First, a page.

But Taper's biography has something on Balanchine's unrealized project:
... One ballet he was keen to make at one time was Salome, with Suzanne Farrell in the title role. He consulted Stravinsky as to suitable music and settled on Alban Berg's "Lulu Suite." At the time, Stravinsky and Robert Craft jested wickedly about Balanchine's motives in regard to his choice of subject. They surmised, wrote Craft in his diary, that his incentive was the awareness that a modern-day Salome would retain none of her veils. That project died when Farrell married in 1969 and left the company. Balanchine revived it in 1977, after her return. A set was designed and actually built for Salome, but the project once more had to be shelved[,] because of budget problems. After that season, what with Balanchine's declining health and other commitments, it was never again considered.
By and large, those projects that failed went unmourned by him. "If only..." had never been a part of his vocabulary. ...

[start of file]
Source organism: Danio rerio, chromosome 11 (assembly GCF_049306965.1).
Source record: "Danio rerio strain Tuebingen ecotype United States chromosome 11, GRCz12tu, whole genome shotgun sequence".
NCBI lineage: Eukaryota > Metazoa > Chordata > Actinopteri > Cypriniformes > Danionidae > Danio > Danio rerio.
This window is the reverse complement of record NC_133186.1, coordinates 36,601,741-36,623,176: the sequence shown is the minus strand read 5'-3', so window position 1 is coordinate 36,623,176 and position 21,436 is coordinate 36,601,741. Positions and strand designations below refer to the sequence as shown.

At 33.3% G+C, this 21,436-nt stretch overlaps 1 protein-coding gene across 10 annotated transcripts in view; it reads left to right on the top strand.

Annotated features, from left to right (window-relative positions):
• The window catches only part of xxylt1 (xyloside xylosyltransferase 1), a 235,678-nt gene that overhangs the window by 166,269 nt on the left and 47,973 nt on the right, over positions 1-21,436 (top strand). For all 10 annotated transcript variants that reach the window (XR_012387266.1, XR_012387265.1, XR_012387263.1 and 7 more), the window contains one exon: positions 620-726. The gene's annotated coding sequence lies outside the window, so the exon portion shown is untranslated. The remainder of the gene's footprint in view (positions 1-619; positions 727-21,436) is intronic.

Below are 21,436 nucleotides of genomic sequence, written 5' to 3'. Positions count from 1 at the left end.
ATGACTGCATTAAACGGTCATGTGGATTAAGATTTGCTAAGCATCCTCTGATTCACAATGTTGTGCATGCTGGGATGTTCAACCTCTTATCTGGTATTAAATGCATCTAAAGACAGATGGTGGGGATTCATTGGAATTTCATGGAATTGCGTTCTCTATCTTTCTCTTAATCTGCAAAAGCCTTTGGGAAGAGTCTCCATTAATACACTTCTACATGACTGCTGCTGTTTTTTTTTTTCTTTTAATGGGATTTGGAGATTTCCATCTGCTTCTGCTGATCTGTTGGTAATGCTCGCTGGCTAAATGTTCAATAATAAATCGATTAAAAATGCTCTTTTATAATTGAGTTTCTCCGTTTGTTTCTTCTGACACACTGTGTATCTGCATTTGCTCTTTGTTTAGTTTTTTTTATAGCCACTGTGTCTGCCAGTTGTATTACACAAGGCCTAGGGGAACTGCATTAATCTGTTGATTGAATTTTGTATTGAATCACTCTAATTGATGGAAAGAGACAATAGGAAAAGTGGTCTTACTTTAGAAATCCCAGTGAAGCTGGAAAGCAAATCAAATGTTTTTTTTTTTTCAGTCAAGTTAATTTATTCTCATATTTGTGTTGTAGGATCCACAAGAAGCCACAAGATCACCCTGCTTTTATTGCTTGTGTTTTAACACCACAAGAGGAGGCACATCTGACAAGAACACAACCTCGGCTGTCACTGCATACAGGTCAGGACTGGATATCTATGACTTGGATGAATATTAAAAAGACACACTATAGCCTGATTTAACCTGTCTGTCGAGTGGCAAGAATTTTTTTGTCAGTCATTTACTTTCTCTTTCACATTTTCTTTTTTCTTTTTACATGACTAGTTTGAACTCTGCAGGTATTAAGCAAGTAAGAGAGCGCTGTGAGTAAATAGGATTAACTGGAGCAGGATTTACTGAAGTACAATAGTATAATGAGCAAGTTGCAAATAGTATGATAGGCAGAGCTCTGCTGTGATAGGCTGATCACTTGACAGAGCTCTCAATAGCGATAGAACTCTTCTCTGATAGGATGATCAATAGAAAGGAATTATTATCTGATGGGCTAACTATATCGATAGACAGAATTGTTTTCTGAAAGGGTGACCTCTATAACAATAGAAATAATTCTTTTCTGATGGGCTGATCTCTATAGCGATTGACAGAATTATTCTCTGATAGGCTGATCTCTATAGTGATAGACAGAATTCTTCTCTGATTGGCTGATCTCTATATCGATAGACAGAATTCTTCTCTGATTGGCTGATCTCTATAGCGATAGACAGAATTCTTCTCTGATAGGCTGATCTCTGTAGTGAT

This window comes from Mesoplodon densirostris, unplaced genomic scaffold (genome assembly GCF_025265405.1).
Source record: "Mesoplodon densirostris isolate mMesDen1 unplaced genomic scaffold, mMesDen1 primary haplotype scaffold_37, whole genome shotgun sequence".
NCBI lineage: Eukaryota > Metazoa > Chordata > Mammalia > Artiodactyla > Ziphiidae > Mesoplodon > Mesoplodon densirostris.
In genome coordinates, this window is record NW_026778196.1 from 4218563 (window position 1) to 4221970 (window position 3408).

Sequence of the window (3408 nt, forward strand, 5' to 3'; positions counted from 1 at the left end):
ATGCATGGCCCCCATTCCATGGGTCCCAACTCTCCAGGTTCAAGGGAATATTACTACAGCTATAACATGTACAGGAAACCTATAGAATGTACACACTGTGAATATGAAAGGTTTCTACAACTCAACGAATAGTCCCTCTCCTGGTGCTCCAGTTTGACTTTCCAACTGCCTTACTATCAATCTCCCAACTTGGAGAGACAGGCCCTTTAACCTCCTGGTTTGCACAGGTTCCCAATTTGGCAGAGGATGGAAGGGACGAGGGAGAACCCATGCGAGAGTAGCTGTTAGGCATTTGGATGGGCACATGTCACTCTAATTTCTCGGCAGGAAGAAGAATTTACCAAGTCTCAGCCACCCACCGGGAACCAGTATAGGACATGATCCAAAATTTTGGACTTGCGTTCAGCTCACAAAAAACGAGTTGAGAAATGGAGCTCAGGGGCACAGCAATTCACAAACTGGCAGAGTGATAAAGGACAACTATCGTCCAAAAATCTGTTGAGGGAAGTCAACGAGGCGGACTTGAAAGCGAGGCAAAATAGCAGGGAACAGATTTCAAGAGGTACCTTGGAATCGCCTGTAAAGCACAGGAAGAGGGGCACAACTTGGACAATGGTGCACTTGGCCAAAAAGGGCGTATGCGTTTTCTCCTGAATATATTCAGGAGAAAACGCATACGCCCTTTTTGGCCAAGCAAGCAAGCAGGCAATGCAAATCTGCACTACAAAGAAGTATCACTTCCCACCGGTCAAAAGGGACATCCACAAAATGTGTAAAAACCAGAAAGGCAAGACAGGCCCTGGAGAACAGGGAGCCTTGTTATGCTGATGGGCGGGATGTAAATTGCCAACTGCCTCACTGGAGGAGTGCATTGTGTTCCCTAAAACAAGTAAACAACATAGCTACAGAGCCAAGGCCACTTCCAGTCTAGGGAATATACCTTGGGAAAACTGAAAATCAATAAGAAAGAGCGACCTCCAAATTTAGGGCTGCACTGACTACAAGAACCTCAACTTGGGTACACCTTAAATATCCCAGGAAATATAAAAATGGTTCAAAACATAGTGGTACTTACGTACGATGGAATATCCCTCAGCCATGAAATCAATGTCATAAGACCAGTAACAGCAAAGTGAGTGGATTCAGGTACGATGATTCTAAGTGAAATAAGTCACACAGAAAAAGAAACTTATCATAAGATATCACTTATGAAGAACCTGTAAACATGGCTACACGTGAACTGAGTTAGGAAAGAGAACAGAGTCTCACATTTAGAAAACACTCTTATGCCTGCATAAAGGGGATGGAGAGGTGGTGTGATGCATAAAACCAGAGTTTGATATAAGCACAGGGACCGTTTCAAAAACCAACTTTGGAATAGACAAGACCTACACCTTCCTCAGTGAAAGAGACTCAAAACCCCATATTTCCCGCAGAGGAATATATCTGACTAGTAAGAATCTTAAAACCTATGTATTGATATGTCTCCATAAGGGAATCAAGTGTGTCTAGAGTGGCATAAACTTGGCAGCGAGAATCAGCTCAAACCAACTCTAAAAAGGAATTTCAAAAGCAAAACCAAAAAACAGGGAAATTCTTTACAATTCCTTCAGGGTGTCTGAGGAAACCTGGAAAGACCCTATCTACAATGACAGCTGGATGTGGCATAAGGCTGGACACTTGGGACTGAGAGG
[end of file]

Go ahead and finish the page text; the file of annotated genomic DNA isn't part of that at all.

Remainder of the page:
(I've quoted Taper at a little more length than the topic requires because of the resonance that last bit has for me. Does everyone know Farrell's last words in the documentary on her, Elusive Muse? "There are no if-onlys in my life.")
Anyway, I saw that little Strauss Salome because I was in the theater for something else. Bejart's "Ballets of the XXe Century" or something was in New York, and the opener was this piece, with Patrick Dupond in a black kilt or something doing air turns; at the end, someone brought just out of the right wing a silver platter with John's head on it. The thing I was there for was Le Sacre du Printemps, having read Balanchine's praise of it, and I was not disappointed.